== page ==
For years and years and years, I’ve been a journaler. I can remember little diaries with locks and keys that my parents gave me when I was a child, with the words My Diary written in gold on their covers. At six or so, I filled the pages with sentences like “Today was good.” “I am sad.” “I love Rosie.” “Rosie loves me.” (Rosie was our dog and the subject of many of my — thankfully brief — early diary entries.)
When I was thirteen, though, I really started to journal. That is, I wasn’t just recording what happened that day — I was delving inward, trying to understand myself.
I have never, ever, had to force myself to journal. It comes to me as naturally as breathing. Anything goes in my journal, so I’m never concerned with whether or not what I write there is “good” or “right.” I have a compulsion to record, to notice, to reflect, to make connections. It’s a practice that grounds me and reveals me to myself.
It is different than, say, working on my novel. When I write fiction, I’m not delving into myself. When I write fiction, “I” disappear. Sure, all my experiences are there for me to draw upon, and they feed the fiction. But my novel is not concerned with my own self. It’s a story coming through me, filtered through my self, but really, I’m not creating it. I’m just the channel.
With journaling, I sometimes get to the place where I feel like a channel too. These are the sessions I call hardcore. As I wrote previously, I can get to a place where I know that if I allow myself to sit down with the journal, the floodgates will open. All the other days of showing up to the journal — maybe a lot of the time I’m just writing something like “I’m not sure what’s going on with me today, but I feel like crap” and going from there — allow for these glorious hardcore journaling sessions, where something I really need to know is moving through me, but I’m not controlling it. It’s usually the culmination of a lot of struggle, a lot of wondering, and a lot of surrendering — having to admit, hey, I don’t know. And then it comes through on the page and I do know.
When I was in grad school, in the awesome writing program at Columbia College Chicago, we used our journals to write about what we noticed in the published work we read, and what we noticed as we worked on our own stuff. There, too, I can remember connections being forged in a particular way on a particular day, and suddenly something I really needed to know about what I was writing would be apparent to me.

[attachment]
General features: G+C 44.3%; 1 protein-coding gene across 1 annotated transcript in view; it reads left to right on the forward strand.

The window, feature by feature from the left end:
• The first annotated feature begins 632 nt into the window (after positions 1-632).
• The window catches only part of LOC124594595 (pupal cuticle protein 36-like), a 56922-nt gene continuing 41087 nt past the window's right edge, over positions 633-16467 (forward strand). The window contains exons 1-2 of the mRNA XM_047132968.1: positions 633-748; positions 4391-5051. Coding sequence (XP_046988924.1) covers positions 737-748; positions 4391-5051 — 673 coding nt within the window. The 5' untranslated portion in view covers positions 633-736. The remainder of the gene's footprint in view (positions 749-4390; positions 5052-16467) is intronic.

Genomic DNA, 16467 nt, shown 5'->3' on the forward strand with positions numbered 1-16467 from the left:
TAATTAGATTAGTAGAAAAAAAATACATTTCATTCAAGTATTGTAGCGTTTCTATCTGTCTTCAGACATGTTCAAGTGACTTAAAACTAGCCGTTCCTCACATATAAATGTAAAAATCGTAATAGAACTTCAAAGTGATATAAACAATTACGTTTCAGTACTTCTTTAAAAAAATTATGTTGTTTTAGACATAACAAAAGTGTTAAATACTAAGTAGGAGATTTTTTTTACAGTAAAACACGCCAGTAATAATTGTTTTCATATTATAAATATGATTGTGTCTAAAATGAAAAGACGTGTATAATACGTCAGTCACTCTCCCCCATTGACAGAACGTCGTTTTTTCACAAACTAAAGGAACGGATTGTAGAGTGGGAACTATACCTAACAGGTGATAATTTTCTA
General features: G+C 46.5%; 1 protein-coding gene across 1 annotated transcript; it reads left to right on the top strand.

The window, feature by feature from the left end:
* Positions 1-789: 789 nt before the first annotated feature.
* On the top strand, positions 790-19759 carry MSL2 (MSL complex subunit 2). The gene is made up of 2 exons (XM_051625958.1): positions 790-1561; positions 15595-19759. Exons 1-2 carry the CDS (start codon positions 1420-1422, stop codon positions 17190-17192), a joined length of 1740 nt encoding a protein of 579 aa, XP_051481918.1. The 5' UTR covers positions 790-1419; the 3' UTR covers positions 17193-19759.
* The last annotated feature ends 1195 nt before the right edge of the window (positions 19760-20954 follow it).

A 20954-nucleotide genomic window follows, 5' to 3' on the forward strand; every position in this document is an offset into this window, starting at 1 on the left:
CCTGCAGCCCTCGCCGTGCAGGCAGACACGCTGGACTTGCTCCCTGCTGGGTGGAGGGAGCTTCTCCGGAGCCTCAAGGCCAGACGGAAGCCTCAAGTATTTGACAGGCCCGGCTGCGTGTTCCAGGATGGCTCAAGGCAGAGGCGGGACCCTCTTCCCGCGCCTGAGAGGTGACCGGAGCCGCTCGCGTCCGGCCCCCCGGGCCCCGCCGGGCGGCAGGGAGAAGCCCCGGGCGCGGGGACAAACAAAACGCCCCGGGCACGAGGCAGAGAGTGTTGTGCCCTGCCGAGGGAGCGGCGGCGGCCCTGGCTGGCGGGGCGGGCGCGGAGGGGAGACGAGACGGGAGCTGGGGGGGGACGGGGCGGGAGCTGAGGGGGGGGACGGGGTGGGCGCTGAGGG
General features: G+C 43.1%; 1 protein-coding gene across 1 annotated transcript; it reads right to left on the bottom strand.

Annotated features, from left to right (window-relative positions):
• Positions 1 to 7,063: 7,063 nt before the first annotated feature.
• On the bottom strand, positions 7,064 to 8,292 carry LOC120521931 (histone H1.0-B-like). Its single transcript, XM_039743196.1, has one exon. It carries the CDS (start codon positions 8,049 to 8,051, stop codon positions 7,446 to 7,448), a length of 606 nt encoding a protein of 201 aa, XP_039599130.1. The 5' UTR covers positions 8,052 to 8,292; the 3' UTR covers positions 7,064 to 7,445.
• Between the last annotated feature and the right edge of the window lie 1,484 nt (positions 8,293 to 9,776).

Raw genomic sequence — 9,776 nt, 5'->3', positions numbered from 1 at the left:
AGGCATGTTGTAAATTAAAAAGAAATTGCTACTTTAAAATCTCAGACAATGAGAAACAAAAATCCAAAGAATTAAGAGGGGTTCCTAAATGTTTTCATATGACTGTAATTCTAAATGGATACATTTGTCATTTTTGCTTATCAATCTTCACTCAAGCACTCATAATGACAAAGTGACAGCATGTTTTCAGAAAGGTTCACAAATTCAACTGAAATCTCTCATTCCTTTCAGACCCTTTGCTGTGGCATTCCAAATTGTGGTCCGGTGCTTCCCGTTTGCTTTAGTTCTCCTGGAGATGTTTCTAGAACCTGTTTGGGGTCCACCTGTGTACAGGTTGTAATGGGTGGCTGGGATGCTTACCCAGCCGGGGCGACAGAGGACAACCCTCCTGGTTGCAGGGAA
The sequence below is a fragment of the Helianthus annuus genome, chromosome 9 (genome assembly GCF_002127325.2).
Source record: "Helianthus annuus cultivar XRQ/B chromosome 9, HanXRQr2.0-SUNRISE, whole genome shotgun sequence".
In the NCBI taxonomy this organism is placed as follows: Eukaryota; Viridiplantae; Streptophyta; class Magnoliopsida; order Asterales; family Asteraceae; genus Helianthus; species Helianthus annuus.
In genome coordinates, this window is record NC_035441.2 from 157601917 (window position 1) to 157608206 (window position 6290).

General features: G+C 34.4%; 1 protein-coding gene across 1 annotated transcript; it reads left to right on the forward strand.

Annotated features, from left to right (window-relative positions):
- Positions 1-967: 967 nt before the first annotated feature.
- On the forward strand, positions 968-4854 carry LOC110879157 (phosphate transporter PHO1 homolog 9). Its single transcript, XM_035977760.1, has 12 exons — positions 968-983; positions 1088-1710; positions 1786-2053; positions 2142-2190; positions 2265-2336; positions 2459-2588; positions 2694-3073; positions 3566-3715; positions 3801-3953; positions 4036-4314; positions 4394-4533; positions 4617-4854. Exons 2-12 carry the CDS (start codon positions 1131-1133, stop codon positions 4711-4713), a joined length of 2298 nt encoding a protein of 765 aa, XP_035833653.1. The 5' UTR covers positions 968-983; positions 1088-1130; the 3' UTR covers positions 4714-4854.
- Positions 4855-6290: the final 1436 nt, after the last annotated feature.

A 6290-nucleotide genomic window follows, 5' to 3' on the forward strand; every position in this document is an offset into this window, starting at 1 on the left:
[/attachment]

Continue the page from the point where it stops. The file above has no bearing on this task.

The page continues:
But in order to get to this place of connection, of that really cool thing opening up and coming through onto the page, I had to show up for all the days when nothing much seemed to be coming through. “I’m sad.” “I love Rosie and she loves me.” A lot of days, I don’t feel so different from that six-year-old. But it’s still important to show up, to fill the pages.
Sometimes I hear writers (including me) say, “Well, I didn’t do any real writing today. I mean, I only wrote in my journal.” Guess what? That means you did some real writing today. Recognize your journaling for what it is: It’s legit. It’s real writing, and connected to all the other writing you do. Make room for it, learn from it, be totally in love with it. It’s you.
Image is DESERT © Loredana Marchesin | Dreamstime.com
2 thoughts on “Make Your Journaling Legit”
I appreciate the point you make concerning the process of journaling. Some days it seems like nothing is happening, and then all of a sudden, you have a major revelation. It has a cumulative effect over time, which makes the journaling practice so worthwhile. I also resonated with your feeling of never having to force yourself to journal; it just comes naturally. And my favorite point: journaling is legit! Yes, I agree wholeheartedly!
I have chosen your post, Make Your Journaling Legit, for the #JournalChat Pick of the Day on 9/28/11 for all things journaling on Twitter. I will post a link on Twitter, Facebook, LinkedIn, my blog and website Refresh with Dawn Herring, and in Refresh Journal.
You’re welcome to join us for this week’s #JournalChat Live on Twitter on Thursday at 4 CST/2 PST; our topic is making journaling a regular practice and discipline.
Thanks again for sharing a wonderful inside view of how journaling is legit!
Host of #JournalChat Live and Links Edition on Twitter
Thanks so much, Dawn! I really appreciate being your Pick of the Day! I love that this post resonated for you and it’s great connecting with you again.
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